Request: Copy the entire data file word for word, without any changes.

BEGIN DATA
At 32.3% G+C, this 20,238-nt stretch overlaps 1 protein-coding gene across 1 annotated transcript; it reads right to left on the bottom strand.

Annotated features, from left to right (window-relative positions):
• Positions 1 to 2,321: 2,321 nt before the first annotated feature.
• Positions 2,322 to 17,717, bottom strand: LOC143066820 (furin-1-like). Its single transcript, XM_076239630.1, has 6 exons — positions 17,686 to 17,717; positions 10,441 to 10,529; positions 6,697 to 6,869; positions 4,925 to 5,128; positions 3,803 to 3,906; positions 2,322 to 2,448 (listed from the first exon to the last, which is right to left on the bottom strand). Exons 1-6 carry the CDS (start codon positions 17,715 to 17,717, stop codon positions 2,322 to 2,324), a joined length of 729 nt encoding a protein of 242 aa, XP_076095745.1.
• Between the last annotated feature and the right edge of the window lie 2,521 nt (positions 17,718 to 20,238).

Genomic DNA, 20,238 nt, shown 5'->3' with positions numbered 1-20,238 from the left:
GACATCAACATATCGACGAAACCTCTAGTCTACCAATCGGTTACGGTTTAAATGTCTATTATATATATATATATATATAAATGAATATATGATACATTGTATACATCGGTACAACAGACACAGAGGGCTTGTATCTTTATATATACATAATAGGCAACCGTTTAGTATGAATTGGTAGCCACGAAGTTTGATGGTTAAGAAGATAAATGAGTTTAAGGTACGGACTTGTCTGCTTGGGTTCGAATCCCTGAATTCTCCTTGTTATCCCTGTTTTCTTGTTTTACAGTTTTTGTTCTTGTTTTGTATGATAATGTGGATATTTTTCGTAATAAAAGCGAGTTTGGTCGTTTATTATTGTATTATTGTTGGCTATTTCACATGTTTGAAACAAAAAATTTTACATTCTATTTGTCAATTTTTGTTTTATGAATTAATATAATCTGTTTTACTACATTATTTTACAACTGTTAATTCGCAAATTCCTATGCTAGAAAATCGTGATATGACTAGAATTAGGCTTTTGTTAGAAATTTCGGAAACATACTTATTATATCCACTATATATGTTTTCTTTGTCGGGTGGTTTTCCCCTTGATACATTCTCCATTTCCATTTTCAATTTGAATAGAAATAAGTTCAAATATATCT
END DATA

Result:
At 32.3% G+C, this 20,238-nt stretch overlaps 1 protein-coding gene across 1 annotated transcript; it reads right to left on the bottom strand.

Annotated features, from left to right (window-relative positions):
• Positions 1 to 2,321: 2,321 nt before the first annotated feature.
• Positions 2,322 to 17,717, bottom strand: LOC143066820 (furin-1-like). Its single transcript, XM_076239630.1, has 6 exons — positions 17,686 to 17,717; positions 10,441 to 10,529; positions 6,697 to 6,869; positions 4,925 to 5,128; positions 3,803 to 3,906; positions 2,322 to 2,448 (listed from the first exon to the last, which is right to left on the bottom strand). Exons 1-6 carry the CDS (start codon positions 17,715 to 17,717, stop codon positions 2,322 to 2,324), a joined length of 729 nt encoding a protein of 242 aa, XP_076095745.1.
• Between the last annotated feature and the right edge of the window lie 2,521 nt (positions 17,718 to 20,238).

Genomic DNA, 20,238 nt, shown 5'->3' with positions numbered 1-20,238 from the left:
GACATCAACATATCGACGAAACCTCTAGTCTACCAATCGGTTACGGTTTAAATGTCTATTATATATATATATATATATAAATGAATATATGATACATTGTATACATCGGTACAACAGACACAGAGGGCTTGTATCTTTATATATACATAATAGGCAACCGTTTAGTATGAATTGGTAGCCACGAAGTTTGATGGTTAAGAAGATAAATGAGTTTAAGGTACGGACTTGTCTGCTTGGGTTCGAATCCCTGAATTCTCCTTGTTATCCCTGTTTTCTTGTTTTACAGTTTTTGTTCTTGTTTTGTATGATAATGTGGATATTTTTCGTAATAAAAGCGAGTTTGGTCGTTTATTATTGTATTATTGTTGGCTATTTCACATGTTTGAAACAAAAAATTTTACATTCTATTTGTCAATTTTTGTTTTATGAATTAATATAATCTGTTTTACTACATTATTTTACAACTGTTAATTCGCAAATTCCTATGCTAGAAAATCGTGATATGACTAGAATTAGGCTTTTGTTAGAAATTTCGGAAACATACTTATTATATCCACTATATATGTTTTCTTTGTCGGGTGGTTTTCCCCTTGATACATTCTCCATTTCCATTTTCAATTTGAATAGAAATAAGTTCAAATATATCT